Sunday, March 25, 2012

Jezebel and Me--and You: A post by Maeve

The infamous Jezebel, a Phoenician princess who married King Ahab of Israel, lived more than 800 years before my time, so we never got a chance to hang out. If we had, we might have been friends. We have a lot in common.

Neither of us ever converted to our husbands’ maniacally monotheistic religion. But Jezebel went me one better: she did convert her husband to the worship of Baal and Asherah. He even built them a temple. I never attempted to convert my husband. (That said, he did spend many an ecstatic night with me at Temple Magdalen, my holy whorehouse, before and after our unexpected wedding. He was also the catalyst for my apotheosis, however brief, as Isis.)

Jezebel did things on a grander scale. She is said to have fed 450 priests of Baal and 400 priests of Asherah at her table. She is also accused of killing off the priests of Yahweh. Her alleged persecutions drew the attention of the prophet Elijah who mounted a contest between Baal and Yahweh. (Winner: the first to cause a sacrificial bull to spontaneously combust. Prize: status as top dog, I mean god.) When Yahweh prevailed, Elijah slaughtered all Jezebel’s priests. Enraged but not intimidated, Jezebel scared the bejeezus out of Elijah and he turned tail and ran for his life.

The most underhanded thing Jezebel is supposed to have done is to procure Naboth’s vineyard for her whiny husband by illicit means. When Naboth refused to sell to the king, Ahab went off his feed. So Jezebel had Naboth framed for blasphemy for which he and his heirs were promptly stoned. “Got your vineyard for you,” she says to her husband. Meanwhile Elijah comes out of hiding to prophesy some very nasty, gory doom for Ahab, Jezebel and their descendants.

Whether Jezebel did the wicked deed ascribed to her, I don’t know. As Janet Howe Gaines points out in her excellent article “How Bad was Jezebel?” she herself might have been set up. The bias of the biblical writer is clear: Jezebel stands for everything that is abhorrent (and a threat) to the cult of Yahweh. She has to go down. And not only that, be eaten by dogs! But before her grisly end, she shows her metal, painting her eyes with kohl and arranging her hair, then gazing out the window till the latest usurper comes near enough for her to insult him.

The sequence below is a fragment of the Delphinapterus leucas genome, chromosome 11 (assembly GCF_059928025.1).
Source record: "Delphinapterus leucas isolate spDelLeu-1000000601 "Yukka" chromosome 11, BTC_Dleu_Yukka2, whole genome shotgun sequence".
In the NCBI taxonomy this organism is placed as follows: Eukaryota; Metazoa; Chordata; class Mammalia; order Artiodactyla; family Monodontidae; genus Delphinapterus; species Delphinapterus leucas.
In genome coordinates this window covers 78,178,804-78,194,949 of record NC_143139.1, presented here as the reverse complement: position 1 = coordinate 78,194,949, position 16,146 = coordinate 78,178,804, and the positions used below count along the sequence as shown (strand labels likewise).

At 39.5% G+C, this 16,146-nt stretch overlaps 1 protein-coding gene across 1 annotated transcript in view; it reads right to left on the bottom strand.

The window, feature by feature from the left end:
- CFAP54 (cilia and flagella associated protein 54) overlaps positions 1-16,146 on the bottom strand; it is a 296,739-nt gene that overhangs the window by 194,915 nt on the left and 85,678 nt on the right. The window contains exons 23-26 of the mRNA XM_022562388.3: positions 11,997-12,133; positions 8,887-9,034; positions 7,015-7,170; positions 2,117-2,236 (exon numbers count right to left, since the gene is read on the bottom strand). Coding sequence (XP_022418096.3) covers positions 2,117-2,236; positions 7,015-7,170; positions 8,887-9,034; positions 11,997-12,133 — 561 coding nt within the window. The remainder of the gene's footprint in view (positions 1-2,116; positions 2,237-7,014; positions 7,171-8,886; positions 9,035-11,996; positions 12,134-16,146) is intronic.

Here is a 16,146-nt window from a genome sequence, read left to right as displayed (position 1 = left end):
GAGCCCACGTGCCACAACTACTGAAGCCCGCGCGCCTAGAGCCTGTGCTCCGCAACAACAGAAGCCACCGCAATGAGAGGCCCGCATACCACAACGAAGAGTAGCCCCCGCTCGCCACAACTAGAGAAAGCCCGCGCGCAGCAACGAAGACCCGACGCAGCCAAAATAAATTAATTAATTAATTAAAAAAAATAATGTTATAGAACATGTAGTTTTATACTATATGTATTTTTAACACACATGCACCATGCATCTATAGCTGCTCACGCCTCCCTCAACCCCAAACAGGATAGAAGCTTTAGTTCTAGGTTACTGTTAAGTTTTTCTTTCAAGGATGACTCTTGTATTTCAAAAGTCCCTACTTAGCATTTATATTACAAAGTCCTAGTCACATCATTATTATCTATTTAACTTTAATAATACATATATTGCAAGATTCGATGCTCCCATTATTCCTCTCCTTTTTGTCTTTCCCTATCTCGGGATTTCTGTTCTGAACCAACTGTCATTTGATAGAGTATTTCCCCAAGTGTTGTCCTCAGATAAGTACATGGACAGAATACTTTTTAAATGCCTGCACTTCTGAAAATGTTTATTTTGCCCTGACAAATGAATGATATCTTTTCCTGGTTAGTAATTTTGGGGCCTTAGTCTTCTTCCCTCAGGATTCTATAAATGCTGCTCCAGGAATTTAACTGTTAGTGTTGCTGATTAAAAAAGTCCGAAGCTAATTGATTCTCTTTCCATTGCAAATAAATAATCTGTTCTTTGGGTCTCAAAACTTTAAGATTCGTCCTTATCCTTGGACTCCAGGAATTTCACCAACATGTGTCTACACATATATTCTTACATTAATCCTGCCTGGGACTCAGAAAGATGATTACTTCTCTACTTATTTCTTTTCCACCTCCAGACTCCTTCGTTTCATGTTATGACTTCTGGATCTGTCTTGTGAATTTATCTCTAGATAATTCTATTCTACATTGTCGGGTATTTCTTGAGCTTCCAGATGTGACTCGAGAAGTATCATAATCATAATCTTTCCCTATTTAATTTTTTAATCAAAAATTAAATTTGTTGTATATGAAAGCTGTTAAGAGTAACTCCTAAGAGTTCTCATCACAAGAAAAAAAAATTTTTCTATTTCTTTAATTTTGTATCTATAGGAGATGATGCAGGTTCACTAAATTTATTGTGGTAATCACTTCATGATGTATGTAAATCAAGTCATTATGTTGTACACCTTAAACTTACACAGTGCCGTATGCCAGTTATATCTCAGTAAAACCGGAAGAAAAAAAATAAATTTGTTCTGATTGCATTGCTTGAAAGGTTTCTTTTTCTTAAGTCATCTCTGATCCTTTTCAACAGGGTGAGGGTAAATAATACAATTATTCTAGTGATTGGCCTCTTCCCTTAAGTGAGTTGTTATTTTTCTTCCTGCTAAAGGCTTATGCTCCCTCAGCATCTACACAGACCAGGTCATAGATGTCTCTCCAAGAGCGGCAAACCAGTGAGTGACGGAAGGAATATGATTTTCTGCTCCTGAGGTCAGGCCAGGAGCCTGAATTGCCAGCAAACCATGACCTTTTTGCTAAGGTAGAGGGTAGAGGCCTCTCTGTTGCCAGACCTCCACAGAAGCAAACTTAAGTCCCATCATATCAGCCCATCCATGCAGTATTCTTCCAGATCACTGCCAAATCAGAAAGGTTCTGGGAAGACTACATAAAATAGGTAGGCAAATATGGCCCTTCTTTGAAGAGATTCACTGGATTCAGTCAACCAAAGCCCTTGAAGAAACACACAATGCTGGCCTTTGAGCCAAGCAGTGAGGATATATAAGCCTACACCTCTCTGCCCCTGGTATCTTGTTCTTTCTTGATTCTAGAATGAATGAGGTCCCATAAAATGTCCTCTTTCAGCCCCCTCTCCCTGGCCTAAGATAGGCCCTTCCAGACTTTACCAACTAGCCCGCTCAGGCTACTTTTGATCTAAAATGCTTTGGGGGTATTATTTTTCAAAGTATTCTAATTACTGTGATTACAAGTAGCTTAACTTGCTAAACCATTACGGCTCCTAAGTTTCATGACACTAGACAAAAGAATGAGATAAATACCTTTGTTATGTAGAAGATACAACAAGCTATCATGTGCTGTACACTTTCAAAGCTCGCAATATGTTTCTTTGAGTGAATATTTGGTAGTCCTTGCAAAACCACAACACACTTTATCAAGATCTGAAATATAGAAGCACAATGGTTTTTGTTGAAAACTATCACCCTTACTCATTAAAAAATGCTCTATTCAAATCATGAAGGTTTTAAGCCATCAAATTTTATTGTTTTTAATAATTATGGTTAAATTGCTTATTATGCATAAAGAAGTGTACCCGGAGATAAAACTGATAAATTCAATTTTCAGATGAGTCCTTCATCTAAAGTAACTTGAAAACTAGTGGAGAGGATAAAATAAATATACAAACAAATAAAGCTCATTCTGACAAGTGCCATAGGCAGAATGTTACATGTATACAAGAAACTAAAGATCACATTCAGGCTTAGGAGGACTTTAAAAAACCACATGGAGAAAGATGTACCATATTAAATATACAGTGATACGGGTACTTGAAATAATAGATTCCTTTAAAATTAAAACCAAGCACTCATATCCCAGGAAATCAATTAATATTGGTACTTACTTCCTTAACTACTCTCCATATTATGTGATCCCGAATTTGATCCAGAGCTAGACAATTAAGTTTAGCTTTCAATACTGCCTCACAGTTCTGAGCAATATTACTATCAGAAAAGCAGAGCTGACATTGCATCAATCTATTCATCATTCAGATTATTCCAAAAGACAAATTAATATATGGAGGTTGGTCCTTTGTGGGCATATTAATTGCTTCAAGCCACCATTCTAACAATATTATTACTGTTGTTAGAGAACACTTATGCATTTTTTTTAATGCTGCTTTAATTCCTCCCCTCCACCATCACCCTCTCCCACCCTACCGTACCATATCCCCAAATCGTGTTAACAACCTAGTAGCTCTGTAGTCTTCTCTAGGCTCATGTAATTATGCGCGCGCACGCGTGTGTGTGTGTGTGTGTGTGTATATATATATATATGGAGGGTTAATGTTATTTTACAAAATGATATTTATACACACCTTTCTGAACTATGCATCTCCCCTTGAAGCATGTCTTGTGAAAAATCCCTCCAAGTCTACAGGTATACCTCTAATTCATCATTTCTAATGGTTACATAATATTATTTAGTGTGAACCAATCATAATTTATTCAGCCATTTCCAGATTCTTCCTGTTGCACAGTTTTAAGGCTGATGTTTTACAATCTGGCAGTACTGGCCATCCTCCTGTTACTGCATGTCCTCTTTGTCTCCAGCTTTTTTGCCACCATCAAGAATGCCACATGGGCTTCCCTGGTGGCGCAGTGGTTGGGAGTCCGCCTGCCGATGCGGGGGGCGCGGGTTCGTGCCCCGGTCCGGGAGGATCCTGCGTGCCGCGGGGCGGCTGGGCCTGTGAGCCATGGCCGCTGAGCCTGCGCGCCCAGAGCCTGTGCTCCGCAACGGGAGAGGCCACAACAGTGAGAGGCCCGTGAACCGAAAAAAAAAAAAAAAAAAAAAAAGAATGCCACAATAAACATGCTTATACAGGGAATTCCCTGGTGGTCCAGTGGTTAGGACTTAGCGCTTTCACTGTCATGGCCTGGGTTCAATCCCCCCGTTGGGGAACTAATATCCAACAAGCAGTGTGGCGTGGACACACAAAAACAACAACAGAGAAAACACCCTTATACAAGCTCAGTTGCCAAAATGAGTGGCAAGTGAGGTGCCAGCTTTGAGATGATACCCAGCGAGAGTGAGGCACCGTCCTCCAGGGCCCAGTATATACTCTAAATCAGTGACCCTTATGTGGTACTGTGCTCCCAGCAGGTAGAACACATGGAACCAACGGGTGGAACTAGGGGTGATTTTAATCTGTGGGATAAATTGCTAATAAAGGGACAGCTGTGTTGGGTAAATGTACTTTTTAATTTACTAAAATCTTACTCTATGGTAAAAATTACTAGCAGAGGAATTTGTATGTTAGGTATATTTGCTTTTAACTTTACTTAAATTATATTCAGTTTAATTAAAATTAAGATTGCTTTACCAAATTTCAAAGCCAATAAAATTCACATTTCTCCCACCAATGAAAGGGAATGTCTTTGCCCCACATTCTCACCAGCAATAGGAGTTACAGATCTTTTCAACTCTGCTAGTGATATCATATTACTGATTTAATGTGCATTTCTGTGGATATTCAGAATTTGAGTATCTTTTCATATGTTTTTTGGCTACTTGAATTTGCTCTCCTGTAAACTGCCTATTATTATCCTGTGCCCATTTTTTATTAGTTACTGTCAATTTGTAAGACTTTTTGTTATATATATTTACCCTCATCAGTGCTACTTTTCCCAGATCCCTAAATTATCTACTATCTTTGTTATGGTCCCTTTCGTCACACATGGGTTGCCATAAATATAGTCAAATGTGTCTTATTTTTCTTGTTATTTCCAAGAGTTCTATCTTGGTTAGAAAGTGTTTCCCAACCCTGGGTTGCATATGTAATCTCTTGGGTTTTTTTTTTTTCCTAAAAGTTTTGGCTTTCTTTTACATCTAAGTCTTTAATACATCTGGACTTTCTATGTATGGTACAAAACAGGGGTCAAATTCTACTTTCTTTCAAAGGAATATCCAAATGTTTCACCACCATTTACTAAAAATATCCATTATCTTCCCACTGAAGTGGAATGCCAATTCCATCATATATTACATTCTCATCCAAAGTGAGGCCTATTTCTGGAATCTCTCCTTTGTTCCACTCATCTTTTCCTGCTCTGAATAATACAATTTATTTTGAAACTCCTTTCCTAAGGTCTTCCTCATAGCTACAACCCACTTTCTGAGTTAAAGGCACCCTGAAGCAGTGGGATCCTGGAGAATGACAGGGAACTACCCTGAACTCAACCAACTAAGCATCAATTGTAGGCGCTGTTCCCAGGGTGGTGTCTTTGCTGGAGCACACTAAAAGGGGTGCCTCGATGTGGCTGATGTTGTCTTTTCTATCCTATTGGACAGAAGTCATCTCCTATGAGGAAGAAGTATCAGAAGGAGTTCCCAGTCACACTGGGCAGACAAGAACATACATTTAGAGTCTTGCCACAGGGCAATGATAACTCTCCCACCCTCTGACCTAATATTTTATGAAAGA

Though there is no account of Jezebel doing anything but doting on her sniveling husband, she is also accused of harlotries—and sorceries. Idolatry and adultery were then (and sometimes still are) synonymous. Think of the biblical phrase: whoring after other gods. If a woman has power (or even if she is merely outspoken like me) she must be a whore, a witch—and in my case demon-possessed. Personally, I have no patience with exalting or demonizing women. As Aretha sings, "A woman's only human." We, too, are caught up in the glorious, disastrous mess of incarnation. Why shouldn't we make tragic mistakes, just as men do, and even commit crimes?

The name Jezebel, like the epithet whore, has long been used to intimidate women. We feel we must defend ourselves, protest our virtue. Well, next time someone calls you: Jezebel, whore, witch, go back to painting your eyes with kohl, finish brushing your hair, then turn and calmly gaze. Say, “Yes? And your point?”